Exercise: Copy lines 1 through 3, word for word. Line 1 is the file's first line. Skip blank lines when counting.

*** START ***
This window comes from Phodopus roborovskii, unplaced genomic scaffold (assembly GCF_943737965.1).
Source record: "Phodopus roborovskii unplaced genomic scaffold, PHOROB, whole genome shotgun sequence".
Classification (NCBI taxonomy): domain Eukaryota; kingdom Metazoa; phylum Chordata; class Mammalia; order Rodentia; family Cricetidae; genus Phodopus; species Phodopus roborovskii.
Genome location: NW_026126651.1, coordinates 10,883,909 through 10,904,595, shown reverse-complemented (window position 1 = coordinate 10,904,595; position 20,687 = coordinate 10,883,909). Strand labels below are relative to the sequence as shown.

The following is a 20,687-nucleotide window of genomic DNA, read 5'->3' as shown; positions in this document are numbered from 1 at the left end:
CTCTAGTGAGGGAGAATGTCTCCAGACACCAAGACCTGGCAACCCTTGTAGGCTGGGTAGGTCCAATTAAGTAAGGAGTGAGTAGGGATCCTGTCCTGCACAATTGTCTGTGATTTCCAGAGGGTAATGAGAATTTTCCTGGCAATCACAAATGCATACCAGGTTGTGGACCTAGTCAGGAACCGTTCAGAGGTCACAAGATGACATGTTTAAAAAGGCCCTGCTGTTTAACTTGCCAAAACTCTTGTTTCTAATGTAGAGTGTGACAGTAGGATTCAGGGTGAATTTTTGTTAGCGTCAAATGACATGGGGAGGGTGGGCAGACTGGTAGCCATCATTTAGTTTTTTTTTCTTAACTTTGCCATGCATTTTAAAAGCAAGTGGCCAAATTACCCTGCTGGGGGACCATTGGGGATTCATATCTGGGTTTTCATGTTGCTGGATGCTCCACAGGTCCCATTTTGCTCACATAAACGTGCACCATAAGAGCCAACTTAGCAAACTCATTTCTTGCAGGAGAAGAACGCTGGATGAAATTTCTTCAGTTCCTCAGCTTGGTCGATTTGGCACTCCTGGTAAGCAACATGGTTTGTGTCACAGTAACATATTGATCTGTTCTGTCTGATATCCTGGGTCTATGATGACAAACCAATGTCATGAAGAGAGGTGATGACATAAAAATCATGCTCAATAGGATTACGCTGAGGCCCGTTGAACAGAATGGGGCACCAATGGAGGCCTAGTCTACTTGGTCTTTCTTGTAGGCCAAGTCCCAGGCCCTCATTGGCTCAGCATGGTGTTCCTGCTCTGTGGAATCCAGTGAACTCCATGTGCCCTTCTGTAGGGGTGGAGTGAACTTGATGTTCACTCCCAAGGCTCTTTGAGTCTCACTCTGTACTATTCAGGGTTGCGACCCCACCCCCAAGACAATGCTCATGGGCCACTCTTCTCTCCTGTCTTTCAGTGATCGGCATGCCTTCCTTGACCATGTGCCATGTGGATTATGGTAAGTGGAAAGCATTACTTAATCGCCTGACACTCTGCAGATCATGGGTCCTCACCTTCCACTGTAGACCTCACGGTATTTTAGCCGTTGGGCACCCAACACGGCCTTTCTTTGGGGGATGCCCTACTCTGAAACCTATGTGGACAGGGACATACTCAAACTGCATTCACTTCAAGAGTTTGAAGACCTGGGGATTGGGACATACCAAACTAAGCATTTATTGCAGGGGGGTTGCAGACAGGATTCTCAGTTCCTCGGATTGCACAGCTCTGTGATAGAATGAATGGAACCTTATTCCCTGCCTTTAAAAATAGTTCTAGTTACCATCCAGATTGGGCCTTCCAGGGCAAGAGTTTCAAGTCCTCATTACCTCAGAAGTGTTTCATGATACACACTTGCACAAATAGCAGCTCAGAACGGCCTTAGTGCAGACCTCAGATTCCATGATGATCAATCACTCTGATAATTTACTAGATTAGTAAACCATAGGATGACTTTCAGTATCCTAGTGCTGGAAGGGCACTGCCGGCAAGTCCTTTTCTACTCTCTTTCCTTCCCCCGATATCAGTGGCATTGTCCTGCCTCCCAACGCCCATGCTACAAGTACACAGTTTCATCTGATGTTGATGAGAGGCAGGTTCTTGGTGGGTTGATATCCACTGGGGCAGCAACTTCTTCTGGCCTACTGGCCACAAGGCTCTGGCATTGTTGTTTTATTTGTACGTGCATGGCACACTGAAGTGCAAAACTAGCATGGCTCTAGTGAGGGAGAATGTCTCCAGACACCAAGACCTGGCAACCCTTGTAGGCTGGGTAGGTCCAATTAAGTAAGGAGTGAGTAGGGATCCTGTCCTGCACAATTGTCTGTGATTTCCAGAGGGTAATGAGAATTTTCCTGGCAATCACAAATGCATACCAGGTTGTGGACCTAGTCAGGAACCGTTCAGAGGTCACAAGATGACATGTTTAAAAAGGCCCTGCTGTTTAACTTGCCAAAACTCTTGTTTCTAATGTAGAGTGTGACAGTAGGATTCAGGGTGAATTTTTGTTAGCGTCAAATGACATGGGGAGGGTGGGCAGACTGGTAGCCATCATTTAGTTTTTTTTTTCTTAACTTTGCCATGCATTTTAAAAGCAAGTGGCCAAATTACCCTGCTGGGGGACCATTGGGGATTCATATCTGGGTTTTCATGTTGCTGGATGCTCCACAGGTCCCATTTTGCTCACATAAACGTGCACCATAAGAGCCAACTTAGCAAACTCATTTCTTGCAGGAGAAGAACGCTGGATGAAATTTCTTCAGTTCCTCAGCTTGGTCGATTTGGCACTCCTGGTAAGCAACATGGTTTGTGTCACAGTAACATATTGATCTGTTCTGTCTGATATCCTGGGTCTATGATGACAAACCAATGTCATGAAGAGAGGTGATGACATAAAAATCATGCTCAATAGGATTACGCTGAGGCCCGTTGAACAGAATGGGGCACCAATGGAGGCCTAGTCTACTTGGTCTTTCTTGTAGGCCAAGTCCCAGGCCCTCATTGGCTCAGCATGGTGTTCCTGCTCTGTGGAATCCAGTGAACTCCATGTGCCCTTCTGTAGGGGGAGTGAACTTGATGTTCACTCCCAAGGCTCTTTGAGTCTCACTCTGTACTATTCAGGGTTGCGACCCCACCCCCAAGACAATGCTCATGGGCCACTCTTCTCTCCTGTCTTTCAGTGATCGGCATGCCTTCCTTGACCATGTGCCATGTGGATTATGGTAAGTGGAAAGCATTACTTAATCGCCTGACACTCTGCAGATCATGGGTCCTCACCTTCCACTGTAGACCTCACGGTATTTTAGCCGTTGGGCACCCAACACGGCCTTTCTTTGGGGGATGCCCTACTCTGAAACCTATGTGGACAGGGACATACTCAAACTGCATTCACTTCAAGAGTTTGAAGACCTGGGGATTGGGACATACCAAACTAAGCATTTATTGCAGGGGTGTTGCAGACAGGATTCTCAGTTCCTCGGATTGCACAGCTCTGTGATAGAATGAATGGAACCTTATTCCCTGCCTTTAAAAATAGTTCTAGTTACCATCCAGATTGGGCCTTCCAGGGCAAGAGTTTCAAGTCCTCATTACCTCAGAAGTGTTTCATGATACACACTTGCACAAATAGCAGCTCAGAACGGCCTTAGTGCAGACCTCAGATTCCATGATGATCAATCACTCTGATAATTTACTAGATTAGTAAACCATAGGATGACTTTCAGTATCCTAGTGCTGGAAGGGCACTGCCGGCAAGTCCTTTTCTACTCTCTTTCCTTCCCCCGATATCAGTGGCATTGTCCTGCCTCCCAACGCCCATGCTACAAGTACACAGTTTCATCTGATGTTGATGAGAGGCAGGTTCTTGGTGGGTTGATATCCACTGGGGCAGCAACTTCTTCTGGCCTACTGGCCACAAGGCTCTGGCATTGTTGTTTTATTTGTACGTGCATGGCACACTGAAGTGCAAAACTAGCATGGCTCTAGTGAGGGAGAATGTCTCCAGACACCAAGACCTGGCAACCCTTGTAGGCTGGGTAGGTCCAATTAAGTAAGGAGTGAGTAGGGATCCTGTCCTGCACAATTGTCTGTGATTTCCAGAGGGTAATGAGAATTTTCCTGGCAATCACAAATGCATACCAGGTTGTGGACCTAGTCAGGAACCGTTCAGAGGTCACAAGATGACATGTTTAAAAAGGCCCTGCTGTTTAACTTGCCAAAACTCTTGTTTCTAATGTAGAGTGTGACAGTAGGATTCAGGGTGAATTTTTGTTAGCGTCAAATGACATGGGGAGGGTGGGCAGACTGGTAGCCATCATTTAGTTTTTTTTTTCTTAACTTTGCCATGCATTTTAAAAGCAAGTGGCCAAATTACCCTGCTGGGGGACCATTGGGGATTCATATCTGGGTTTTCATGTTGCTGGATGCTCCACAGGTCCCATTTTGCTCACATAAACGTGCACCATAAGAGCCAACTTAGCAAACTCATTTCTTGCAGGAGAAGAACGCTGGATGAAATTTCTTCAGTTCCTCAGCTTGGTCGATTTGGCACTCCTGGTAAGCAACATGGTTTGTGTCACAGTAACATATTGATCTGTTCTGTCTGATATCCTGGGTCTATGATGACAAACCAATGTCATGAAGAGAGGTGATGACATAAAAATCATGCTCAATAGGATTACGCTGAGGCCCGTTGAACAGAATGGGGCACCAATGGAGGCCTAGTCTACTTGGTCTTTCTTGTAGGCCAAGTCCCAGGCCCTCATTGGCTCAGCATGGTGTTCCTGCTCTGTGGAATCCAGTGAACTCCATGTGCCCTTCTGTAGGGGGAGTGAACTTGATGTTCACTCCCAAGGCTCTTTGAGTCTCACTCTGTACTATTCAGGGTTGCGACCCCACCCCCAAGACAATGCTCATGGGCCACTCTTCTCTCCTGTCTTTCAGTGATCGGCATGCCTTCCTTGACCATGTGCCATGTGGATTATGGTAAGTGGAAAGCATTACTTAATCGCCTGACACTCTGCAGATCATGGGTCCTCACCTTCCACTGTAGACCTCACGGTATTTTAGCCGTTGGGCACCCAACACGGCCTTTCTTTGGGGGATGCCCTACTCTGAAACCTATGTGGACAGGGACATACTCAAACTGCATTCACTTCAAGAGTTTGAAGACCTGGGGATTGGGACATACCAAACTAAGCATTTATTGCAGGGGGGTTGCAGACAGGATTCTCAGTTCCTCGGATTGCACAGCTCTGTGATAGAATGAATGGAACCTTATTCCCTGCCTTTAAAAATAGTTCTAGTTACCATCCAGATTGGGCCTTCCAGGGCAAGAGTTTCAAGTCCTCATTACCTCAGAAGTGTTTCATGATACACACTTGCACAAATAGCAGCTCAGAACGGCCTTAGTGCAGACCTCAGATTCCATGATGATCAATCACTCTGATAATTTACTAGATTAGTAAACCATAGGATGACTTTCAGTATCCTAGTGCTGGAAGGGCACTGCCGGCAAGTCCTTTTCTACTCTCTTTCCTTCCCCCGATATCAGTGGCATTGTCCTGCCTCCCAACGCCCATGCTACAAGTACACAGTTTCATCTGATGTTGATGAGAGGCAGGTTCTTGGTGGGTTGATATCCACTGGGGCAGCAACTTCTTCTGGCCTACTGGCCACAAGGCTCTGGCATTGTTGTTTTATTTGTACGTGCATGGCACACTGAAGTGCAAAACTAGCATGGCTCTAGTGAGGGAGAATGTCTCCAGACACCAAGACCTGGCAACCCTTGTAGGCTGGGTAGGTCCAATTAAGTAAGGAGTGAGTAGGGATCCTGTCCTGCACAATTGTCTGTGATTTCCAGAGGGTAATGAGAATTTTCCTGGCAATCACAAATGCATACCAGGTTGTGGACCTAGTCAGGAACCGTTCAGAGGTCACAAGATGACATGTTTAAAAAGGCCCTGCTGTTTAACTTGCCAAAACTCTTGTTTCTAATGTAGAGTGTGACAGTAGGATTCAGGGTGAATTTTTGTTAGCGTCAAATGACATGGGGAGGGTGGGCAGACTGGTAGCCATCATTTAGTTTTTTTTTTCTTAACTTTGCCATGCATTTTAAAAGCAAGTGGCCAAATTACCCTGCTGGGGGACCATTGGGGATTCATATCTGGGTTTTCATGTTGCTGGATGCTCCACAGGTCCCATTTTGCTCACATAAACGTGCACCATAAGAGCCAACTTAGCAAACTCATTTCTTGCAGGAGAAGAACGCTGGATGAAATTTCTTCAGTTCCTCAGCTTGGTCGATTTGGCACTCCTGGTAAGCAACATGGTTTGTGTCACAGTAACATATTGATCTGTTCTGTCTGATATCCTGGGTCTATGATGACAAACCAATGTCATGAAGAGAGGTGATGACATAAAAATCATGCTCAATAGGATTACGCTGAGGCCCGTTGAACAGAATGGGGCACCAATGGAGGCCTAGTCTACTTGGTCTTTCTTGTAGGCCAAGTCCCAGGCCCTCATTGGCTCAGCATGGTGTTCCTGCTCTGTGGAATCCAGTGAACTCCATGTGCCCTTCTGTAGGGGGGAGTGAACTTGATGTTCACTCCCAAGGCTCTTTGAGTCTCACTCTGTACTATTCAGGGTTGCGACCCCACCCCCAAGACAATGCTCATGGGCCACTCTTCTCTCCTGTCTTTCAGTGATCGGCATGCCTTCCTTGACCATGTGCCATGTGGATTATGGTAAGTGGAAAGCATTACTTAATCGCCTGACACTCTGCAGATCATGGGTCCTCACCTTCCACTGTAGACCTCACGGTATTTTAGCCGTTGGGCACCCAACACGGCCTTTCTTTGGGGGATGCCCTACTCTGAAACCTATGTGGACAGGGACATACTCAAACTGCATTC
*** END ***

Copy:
This window comes from Phodopus roborovskii, unplaced genomic scaffold (assembly GCF_943737965.1).
Source record: "Phodopus roborovskii unplaced genomic scaffold, PHOROB, whole genome shotgun sequence".
Classification (NCBI taxonomy): domain Eukaryota; kingdom Metazoa; phylum Chordata; class Mammalia; order Rodentia; family Cricetidae; genus Phodopus; species Phodopus roborovskii.